Blame is at the heart of getting a divorce under the current system, increasing conflict and making agreement on parenting and financial settlement more difficult, even when couples are trying to be amicable. When it's introduced, no fault divorce will end this damaging blame game.
Parliament passed the Divorce, Dissolution and Separation Act in June 2020. When this comes into force, probably in the autumn of 2021, the law and procedure for getting a divorce will change completely.
All the current grounds for divorce including references to adultery, "unreasonable behaviour" and desertion will go. They will be replaced with a simple statement at the beginning that the marriage has broken down, followed by a waiting period and then further confirmation of the breakdown before the final divorce order is made.
There will be changes to the archaic terminology to make it simpler and easier to understand. The divorce petition will become a divorce application and the decree nisi and decree absolute will instead be called conditional order and final order.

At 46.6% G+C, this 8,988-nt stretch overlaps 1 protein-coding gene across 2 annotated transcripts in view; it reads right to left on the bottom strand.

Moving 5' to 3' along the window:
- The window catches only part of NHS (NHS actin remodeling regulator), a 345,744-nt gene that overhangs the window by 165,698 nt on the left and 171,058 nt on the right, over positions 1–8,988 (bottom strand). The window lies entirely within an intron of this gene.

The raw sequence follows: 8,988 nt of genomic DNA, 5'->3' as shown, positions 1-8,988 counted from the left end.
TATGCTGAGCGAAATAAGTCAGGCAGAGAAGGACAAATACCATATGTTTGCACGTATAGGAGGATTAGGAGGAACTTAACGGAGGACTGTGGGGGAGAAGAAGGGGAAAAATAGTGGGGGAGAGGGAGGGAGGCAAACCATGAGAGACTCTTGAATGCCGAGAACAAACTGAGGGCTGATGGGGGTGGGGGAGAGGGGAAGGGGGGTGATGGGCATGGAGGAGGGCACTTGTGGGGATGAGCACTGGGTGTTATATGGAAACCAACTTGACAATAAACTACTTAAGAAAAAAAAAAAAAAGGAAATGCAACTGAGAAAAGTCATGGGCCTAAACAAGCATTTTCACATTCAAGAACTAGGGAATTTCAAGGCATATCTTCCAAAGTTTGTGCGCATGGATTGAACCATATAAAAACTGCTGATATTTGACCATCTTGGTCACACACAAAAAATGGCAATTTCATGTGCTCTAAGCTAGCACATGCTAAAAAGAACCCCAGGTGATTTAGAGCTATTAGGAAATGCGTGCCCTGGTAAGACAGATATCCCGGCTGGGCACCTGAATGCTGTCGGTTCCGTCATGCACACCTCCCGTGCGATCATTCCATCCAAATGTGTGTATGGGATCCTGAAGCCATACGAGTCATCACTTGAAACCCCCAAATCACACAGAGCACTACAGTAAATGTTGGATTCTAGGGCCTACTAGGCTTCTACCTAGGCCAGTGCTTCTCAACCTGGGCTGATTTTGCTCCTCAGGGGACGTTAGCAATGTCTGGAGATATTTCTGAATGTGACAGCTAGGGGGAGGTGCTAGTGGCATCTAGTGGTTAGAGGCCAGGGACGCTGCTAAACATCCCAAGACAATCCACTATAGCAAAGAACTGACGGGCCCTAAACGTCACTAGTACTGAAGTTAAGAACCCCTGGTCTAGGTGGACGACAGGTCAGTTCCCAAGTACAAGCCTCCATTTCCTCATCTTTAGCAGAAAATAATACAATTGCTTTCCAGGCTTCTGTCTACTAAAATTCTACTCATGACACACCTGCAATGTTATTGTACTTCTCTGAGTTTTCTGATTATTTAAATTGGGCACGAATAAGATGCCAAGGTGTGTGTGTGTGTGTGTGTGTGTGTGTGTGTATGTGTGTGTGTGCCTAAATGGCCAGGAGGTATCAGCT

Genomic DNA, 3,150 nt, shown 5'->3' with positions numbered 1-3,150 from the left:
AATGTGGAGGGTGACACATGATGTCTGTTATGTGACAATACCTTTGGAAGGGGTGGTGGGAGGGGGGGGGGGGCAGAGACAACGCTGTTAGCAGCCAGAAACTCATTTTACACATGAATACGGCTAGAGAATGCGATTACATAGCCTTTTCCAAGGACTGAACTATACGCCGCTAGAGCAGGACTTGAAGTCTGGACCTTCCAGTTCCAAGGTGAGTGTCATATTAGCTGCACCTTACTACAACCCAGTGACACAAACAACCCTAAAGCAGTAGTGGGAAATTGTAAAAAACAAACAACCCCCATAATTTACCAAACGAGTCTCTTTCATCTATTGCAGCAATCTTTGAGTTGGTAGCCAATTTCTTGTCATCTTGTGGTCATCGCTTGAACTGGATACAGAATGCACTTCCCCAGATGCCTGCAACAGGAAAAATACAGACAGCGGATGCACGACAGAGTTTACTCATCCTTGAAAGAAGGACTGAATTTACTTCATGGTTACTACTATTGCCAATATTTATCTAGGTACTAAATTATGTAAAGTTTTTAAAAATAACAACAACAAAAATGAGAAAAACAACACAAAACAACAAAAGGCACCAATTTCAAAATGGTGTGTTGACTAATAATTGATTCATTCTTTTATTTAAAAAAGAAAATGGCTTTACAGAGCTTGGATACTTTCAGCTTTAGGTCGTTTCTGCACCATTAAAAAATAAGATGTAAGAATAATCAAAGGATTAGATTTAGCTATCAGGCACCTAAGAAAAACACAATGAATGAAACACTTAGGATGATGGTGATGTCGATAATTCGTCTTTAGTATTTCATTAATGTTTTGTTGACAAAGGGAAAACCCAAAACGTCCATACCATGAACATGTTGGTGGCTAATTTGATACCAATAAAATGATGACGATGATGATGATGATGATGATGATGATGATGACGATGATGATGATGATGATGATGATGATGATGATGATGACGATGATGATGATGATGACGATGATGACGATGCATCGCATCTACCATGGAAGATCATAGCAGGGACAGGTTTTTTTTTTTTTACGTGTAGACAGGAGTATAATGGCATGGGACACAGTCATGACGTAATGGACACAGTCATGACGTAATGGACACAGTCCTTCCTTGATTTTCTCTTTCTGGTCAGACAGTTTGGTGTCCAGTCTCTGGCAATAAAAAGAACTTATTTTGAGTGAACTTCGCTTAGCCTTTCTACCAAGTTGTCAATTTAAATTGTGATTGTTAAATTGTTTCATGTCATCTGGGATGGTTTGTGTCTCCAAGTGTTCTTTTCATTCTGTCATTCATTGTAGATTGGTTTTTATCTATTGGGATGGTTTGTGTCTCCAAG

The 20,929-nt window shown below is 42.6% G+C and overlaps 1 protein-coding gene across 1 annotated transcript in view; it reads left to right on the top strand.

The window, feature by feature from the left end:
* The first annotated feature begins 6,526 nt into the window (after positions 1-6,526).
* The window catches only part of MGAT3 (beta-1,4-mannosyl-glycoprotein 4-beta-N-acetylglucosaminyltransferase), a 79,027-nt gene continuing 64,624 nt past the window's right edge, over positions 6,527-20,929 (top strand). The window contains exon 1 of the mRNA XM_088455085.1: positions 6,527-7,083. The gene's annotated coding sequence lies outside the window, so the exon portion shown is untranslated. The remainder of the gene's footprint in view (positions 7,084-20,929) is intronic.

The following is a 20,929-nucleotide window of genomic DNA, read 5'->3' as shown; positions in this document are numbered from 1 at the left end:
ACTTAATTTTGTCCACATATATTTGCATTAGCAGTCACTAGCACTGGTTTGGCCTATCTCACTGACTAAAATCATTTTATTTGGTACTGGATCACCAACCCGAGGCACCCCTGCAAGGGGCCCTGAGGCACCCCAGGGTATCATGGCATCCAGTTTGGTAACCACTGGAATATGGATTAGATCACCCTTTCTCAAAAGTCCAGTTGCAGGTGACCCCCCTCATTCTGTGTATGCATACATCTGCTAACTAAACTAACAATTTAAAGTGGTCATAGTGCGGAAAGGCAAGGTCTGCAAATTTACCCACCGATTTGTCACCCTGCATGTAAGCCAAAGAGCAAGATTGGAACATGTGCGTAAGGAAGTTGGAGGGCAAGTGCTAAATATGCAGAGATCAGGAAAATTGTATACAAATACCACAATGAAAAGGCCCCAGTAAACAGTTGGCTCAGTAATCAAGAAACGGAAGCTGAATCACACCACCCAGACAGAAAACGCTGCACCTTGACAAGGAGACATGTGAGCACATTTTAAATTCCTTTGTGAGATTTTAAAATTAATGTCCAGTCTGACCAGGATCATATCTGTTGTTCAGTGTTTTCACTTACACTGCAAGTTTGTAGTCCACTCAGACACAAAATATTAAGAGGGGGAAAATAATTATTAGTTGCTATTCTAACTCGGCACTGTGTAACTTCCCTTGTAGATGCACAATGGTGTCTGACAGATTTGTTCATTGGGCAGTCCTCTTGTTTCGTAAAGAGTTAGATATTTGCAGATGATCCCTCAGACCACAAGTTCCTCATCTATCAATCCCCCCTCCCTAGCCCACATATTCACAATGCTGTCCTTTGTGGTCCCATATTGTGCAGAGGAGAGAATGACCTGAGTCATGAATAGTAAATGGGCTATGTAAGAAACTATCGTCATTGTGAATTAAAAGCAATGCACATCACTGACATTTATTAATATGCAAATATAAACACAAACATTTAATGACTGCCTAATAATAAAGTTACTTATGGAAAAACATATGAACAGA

For the first time it will be possible for a couple to apply for the divorce jointly.
Our experience in no fault divorce
This is the most fundamental change in divorce law for 50 years and is the culmination of a campaign in which our family team has played a leading part.
Our divorce and children lawyers are passionate about taking the heat out of a divorce. We promote out of court options such as mediation, collaborative divorce and arbitration whenever we can. We know that the divorce process we've been saddled with for so long makes it more difficult to help people reach agreement, even when that's their starting point.
All of our family lawyers are members of Resolution which promotes a constructive approach to separation and divorce. When Nigel Shepherd, our Head of Family Law at that time and long-time campaigner for no fault divorce, was national chair of the organisation in 2018, Mills & Reeve represented Resolution in the Supreme Court in the hugely influential case of Owens v Owens. This case was a key reason behind this long overdue change in the divorce laws.